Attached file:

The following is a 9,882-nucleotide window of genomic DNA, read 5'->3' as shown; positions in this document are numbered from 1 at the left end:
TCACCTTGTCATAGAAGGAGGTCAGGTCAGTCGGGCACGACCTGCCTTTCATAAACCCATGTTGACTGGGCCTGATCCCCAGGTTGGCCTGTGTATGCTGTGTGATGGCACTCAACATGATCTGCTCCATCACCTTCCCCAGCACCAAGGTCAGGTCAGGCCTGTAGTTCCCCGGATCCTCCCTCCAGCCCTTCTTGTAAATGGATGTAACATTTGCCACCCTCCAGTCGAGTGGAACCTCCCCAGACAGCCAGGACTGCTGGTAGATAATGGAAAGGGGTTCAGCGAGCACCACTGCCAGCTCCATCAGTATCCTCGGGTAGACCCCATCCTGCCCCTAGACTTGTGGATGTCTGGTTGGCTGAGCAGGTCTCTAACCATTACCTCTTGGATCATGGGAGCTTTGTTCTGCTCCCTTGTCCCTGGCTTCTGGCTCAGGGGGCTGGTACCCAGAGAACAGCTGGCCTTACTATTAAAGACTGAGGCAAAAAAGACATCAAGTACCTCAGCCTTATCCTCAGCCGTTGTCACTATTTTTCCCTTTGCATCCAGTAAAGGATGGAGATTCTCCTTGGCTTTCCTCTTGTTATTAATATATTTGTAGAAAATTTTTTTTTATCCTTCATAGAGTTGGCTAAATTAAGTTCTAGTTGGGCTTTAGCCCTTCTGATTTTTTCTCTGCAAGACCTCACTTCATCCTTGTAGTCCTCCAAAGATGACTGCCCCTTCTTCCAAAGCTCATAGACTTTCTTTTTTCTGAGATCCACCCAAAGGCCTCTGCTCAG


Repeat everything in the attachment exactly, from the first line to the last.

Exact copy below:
The following is a 9,882-nucleotide window of genomic DNA, read 5'->3' as shown; positions in this document are numbered from 1 at the left end:
TCACCTTGTCATAGAAGGAGGTCAGGTCAGTCGGGCACGACCTGCCTTTCATAAACCCATGTTGACTGGGCCTGATCCCCAGGTTGGCCTGTGTATGCTGTGTGATGGCACTCAACATGATCTGCTCCATCACCTTCCCCAGCACCAAGGTCAGGTCAGGCCTGTAGTTCCCCGGATCCTCCCTCCAGCCCTTCTTGTAAATGGATGTAACATTTGCCACCCTCCAGTCGAGTGGAACCTCCCCAGACAGCCAGGACTGCTGGTAGATAATGGAAAGGGGTTCAGCGAGCACCACTGCCAGCTCCATCAGTATCCTCGGGTAGACCCCATCCTGCCCCTAGACTTGTGGATGTCTGGTTGGCTGAGCAGGTCTCTAACCATTACCTCTTGGATCATGGGAGCTTTGTTCTGCTCCCTTGTCCCTGGCTTCTGGCTCAGGGGGCTGGTACCCAGAGAACAGCTGGCCTTACTATTAAAGACTGAGGCAAAAAAGACATCAAGTACCTCAGCCTTATCCTCAGCCGTTGTCACTATTTTTCCCTTTGCATCCAGTAAAGGATGGAGATTCTCCTTGGCTTTCCTCTTGTTATTAATATATTTGTAGAAAATTTTTTTTTATCCTTCATAGAGTTGGCTAAATTAAGTTCTAGTTGGGCTTTAGCCCTTCTGATTTTTTCTCTGCAAGACCTCACTTCATCCTTGTAGTCCTCCAAAGATGACTGCCCCTTCTTCCAAAGCTCATAGACTTTCTTTTTTCTGAGATCCACCCAAAGGCCTCTGCTCAG